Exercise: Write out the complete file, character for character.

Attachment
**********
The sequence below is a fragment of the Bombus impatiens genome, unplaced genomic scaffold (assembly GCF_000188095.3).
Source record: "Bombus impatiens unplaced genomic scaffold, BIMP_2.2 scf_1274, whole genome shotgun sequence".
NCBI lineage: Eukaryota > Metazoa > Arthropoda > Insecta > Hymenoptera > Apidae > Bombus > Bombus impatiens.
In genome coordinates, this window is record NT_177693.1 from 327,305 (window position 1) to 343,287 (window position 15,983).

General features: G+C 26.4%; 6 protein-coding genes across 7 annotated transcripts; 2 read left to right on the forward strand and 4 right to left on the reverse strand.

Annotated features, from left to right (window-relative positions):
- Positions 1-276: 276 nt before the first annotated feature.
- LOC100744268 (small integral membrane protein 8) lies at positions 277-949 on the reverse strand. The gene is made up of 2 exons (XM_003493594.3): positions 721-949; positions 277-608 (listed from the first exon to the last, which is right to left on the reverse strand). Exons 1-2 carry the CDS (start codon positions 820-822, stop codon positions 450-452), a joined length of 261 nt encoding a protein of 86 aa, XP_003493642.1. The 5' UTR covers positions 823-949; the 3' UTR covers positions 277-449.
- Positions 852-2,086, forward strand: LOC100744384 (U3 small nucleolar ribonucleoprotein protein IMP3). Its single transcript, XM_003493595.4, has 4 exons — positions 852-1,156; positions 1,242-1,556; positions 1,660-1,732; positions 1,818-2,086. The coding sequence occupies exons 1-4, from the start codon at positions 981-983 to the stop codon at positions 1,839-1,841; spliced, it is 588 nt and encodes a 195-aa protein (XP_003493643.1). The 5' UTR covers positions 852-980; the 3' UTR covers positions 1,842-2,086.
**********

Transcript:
The sequence below is a fragment of the Bombus impatiens genome, unplaced genomic scaffold (assembly GCF_000188095.3).
Source record: "Bombus impatiens unplaced genomic scaffold, BIMP_2.2 scf_1274, whole genome shotgun sequence".
NCBI lineage: Eukaryota > Metazoa > Arthropoda > Insecta > Hymenoptera > Apidae > Bombus > Bombus impatiens.
In genome coordinates, this window is record NT_177693.1 from 327,305 (window position 1) to 343,287 (window position 15,983).

General features: G+C 26.4%; 6 protein-coding genes across 7 annotated transcripts; 2 read left to right on the forward strand and 4 right to left on the reverse strand.

Annotated features, from left to right (window-relative positions):
- Positions 1-276: 276 nt before the first annotated feature.
- LOC100744268 (small integral membrane protein 8) lies at positions 277-949 on the reverse strand. The gene is made up of 2 exons (XM_003493594.3): positions 721-949; positions 277-608 (listed from the first exon to the last, which is right to left on the reverse strand). Exons 1-2 carry the CDS (start codon positions 820-822, stop codon positions 450-452), a joined length of 261 nt encoding a protein of 86 aa, XP_003493642.1. The 5' UTR covers positions 823-949; the 3' UTR covers positions 277-449.
- Positions 852-2,086, forward strand: LOC100744384 (U3 small nucleolar ribonucleoprotein protein IMP3). Its single transcript, XM_003493595.4, has 4 exons — positions 852-1,156; positions 1,242-1,556; positions 1,660-1,732; positions 1,818-2,086. The coding sequence occupies exons 1-4, from the start codon at positions 981-983 to the stop codon at positions 1,839-1,841; spliced, it is 588 nt and encodes a 195-aa protein (XP_003493643.1). The 5' UTR covers positions 852-980; the 3' UTR covers positions 1,842-2,086.